OPEC said February 13 its latest crude output cuts appeared to have halted the steep decline in oil prices but warned that growing consumer and industry stockpiles were likely to keep markets unstable.
OPEC said February 13 its latest crude output cuts appeared to have halted the steep decline in oil prices but warned that growing consumer and industry stockpiles were likely to keep markets unstable, especially as demand for oil continues to weaken in the second quarter. The oil cartel gave conflicting clues in its latest Monthly Oil Market Report as to whether a new cut might be on the cards when ministers next meet on March 15 in Vienna.
On the one hand, its estimates of January production at 28.71 million b/d are below the 29.2 million b/d it sees as the call on OPEC oil for 2009 as a whole and in line with the 28.75 million b/d it sees as the second quarter call.
For the first quarter, OPEC pegs demand for its own crude at 29.75 million b/d, 1 million b/d more than estimated January production.
But OPEC also voiced deep concern about rising inventories, including oil held in floating storage.
It noted that OECD stocks were now approaching 57 days of forward cover, which is five days more than the cartel feels comfortable with.
The current inventory "overhang" has been accelerated by the market having switched to contango, "which has encouraged traders and others to store excess crude in floating storage to profit from higher forward prices," OPEC said.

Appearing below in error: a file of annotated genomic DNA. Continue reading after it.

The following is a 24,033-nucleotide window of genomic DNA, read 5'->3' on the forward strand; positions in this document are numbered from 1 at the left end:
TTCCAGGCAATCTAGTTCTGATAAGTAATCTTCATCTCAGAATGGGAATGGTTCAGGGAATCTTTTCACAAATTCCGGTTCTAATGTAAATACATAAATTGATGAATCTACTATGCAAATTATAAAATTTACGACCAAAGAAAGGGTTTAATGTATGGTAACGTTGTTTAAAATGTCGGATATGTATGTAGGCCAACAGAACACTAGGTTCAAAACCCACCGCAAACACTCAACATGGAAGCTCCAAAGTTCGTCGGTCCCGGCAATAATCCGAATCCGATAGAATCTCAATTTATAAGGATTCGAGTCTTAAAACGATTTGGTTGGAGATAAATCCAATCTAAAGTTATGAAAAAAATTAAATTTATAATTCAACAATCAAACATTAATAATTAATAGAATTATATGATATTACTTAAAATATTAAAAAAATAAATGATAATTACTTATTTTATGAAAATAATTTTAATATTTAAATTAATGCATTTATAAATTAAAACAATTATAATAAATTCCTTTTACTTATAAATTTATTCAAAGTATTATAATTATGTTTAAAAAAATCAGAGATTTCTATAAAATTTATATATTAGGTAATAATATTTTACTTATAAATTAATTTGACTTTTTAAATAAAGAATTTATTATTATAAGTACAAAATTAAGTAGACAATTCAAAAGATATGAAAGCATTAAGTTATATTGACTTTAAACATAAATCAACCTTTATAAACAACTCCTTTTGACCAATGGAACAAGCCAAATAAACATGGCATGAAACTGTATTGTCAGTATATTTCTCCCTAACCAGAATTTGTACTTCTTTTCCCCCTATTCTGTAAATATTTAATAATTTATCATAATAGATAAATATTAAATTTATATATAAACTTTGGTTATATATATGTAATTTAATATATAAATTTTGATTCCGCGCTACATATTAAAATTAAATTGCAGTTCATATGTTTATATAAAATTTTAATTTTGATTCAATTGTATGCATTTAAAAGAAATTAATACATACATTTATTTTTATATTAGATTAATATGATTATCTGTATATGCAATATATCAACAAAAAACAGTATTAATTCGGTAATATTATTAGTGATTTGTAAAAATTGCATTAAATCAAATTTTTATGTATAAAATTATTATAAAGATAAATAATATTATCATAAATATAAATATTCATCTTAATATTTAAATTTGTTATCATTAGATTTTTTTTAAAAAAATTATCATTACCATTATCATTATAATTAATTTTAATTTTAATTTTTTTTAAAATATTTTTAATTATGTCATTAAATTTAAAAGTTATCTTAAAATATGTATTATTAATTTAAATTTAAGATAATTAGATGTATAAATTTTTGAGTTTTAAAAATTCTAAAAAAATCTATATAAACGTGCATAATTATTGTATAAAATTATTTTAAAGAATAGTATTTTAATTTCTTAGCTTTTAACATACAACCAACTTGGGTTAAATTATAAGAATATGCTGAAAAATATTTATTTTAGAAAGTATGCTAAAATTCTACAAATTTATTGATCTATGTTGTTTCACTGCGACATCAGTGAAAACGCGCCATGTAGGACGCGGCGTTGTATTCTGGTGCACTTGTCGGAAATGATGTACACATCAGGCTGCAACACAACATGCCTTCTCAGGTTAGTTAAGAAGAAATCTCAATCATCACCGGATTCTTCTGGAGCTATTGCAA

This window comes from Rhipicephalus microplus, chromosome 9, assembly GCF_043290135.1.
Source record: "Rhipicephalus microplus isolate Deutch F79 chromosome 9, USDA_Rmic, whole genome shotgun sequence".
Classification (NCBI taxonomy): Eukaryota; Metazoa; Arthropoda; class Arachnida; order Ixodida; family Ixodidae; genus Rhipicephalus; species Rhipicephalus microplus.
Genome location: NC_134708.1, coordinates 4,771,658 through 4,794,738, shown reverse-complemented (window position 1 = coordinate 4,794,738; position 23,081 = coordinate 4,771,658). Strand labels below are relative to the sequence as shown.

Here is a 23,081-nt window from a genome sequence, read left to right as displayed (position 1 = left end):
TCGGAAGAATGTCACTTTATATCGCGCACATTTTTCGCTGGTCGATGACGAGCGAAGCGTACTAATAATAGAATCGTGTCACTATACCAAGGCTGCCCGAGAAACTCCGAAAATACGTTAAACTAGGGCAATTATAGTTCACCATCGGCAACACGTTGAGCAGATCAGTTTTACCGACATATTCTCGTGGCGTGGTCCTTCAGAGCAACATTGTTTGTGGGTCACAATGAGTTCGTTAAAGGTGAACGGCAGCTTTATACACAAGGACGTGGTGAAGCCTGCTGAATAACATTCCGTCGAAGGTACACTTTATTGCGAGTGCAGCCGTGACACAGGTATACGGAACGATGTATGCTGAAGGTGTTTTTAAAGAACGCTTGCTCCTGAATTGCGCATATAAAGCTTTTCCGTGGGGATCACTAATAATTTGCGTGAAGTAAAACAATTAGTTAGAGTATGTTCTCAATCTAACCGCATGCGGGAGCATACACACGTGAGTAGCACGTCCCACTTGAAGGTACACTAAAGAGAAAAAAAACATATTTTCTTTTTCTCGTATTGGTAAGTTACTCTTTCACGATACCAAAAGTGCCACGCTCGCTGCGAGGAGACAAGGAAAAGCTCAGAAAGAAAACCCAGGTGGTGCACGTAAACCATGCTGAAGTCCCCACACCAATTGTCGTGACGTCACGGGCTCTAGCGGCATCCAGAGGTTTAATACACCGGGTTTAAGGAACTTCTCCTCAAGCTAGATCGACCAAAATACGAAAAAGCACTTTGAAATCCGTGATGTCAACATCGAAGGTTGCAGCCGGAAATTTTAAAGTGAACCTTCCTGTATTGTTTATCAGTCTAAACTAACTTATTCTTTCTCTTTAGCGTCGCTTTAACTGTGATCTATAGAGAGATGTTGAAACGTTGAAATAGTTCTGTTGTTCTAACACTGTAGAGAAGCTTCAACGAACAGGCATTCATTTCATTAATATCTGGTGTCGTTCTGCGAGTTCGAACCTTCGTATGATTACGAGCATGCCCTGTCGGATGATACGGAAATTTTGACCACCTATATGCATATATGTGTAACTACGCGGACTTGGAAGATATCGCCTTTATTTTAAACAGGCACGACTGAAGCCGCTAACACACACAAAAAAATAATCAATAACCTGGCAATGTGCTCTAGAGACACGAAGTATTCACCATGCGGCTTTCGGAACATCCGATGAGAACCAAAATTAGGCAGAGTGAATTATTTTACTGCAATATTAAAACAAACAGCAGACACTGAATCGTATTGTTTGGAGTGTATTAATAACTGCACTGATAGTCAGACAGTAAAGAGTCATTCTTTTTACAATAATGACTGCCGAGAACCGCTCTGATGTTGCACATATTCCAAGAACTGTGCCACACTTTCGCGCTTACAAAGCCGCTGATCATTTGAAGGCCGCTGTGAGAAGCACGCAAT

"By the end of January, an estimated 70 to 80 million barrels of oil was being stored offshore in 35 to 40...vessels, representing roughly 7% to 8% of the world VLCC fleet," it said.
"Moreover, governments in the US and China are taking advantage of low prices to fill additional strategic reserves," it said, noting that the US Department of Energy had resumed filling the Strategic Petroleum Reserve and that Chinese officials had acknowledged that they had been taking advantage of lower crude prices to fill stockpiles.
"The OPEC decision in Oran appears to have halted the downward slide in prices to excessively low levels, despite a steady stream of negative economic and demand data," OPEC said.
However, it added, "the high and growing stock levels--particularly for crude oil--are likely to continue to disrupt the overall stability of the market.
Their impact will become even more pronounced with the onset of low seasonal demand as well as the upcoming refinery maintenance period."